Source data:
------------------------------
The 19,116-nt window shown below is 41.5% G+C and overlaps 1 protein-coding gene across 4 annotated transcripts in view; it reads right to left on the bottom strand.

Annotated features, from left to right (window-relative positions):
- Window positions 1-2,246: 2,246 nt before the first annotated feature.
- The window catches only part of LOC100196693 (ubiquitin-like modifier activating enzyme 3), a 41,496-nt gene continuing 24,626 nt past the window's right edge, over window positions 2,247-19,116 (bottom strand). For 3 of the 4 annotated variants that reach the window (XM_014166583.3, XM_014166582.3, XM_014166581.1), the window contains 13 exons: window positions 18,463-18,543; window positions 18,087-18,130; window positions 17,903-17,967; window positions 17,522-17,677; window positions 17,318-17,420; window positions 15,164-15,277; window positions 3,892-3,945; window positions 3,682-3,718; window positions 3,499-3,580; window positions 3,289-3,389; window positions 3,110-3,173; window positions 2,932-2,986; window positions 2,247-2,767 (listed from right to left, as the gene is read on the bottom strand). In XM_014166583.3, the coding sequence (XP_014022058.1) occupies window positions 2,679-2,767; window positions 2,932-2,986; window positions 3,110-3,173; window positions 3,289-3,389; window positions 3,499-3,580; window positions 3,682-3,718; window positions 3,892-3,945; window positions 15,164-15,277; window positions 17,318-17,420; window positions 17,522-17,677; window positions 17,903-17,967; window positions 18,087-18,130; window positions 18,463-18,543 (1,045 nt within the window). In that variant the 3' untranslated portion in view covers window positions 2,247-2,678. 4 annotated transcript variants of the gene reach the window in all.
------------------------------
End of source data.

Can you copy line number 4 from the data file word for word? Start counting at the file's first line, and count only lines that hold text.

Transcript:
- The window catches only part of LOC100196693 (ubiquitin-like modifier activating enzyme 3), a 41,496-nt gene continuing 24,626 nt past the window's right edge, over window positions 2,247-19,116 (bottom strand). For 3 of the 4 annotated variants that reach the window (XM_014166583.3, XM_014166582.3, XM_014166581.1), the window contains 13 exons: window positions 18,463-18,543; window positions 18,087-18,130; window positions 17,903-17,967; window positions 17,522-17,677; window positions 17,318-17,420; window positions 15,164-15,277; window positions 3,892-3,945; window positions 3,682-3,718; window positions 3,499-3,580; window positions 3,289-3,389; window positions 3,110-3,173; window positions 2,932-2,986; window positions 2,247-2,767 (listed from right to left, as the gene is read on the bottom strand). In XM_014166583.3, the coding sequence (XP_014022058.1) occupies window positions 2,679-2,767; window positions 2,932-2,986; window positions 3,110-3,173; window positions 3,289-3,389; window positions 3,499-3,580; window positions 3,682-3,718; window positions 3,892-3,945; window positions 15,164-15,277; window positions 17,318-17,420; window positions 17,522-17,677; window positions 17,903-17,967; window positions 18,087-18,130; window positions 18,463-18,543 (1,045 nt within the window). In that variant the 3' untranslated portion in view covers window positions 2,247-2,678. 4 annotated transcript variants of the gene reach the window in all.